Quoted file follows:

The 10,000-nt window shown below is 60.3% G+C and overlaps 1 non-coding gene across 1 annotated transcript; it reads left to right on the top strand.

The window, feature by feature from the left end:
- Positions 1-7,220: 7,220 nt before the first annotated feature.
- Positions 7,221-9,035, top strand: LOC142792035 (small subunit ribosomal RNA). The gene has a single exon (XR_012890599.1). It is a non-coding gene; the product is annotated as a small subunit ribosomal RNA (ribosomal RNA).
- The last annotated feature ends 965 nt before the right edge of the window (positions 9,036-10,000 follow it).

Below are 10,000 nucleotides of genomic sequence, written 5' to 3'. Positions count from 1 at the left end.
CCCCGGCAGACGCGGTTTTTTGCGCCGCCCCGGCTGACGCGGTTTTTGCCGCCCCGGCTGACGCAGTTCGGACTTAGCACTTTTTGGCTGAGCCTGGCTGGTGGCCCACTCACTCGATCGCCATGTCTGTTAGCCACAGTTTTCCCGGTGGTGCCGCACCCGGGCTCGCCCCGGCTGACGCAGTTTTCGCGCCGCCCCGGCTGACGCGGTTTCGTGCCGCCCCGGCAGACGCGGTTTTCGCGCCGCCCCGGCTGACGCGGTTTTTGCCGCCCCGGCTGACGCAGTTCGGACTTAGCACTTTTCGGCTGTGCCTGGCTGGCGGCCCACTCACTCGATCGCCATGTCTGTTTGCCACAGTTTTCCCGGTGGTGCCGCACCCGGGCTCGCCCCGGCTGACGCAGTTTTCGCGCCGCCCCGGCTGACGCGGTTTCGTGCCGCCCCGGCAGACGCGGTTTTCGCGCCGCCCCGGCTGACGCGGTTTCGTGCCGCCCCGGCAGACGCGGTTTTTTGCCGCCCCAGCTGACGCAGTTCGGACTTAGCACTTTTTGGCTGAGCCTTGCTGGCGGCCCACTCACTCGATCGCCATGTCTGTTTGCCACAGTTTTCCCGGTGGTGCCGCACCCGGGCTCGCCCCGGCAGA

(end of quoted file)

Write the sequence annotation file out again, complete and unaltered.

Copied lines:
The 10,000-nt window shown below is 60.3% G+C and overlaps 1 non-coding gene across 1 annotated transcript; it reads left to right on the top strand.

The window, feature by feature from the left end:
- Positions 1-7,220: 7,220 nt before the first annotated feature.
- Positions 7,221-9,035, top strand: LOC142792035 (small subunit ribosomal RNA). The gene has a single exon (XR_012890599.1). It is a non-coding gene; the product is annotated as a small subunit ribosomal RNA (ribosomal RNA).
- The last annotated feature ends 965 nt before the right edge of the window (positions 9,036-10,000 follow it).

Below are 10,000 nucleotides of genomic sequence, written 5' to 3'. Positions count from 1 at the left end.
CCCCGGCAGACGCGGTTTTTTGCGCCGCCCCGGCTGACGCGGTTTTTGCCGCCCCGGCTGACGCAGTTCGGACTTAGCACTTTTTGGCTGAGCCTGGCTGGTGGCCCACTCACTCGATCGCCATGTCTGTTAGCCACAGTTTTCCCGGTGGTGCCGCACCCGGGCTCGCCCCGGCTGACGCAGTTTTCGCGCCGCCCCGGCTGACGCGGTTTCGTGCCGCCCCGGCAGACGCGGTTTTCGCGCCGCCCCGGCTGACGCGGTTTTTGCCGCCCCGGCTGACGCAGTTCGGACTTAGCACTTTTCGGCTGTGCCTGGCTGGCGGCCCACTCACTCGATCGCCATGTCTGTTTGCCACAGTTTTCCCGGTGGTGCCGCACCCGGGCTCGCCCCGGCTGACGCAGTTTTCGCGCCGCCCCGGCTGACGCGGTTTCGTGCCGCCCCGGCAGACGCGGTTTTCGCGCCGCCCCGGCTGACGCGGTTTCGTGCCGCCCCGGCAGACGCGGTTTTTTGCCGCCCCAGCTGACGCAGTTCGGACTTAGCACTTTTTGGCTGAGCCTTGCTGGCGGCCCACTCACTCGATCGCCATGTCTGTTTGCCACAGTTTTCCCGGTGGTGCCGCACCCGGGCTCGCCCCGGCAGA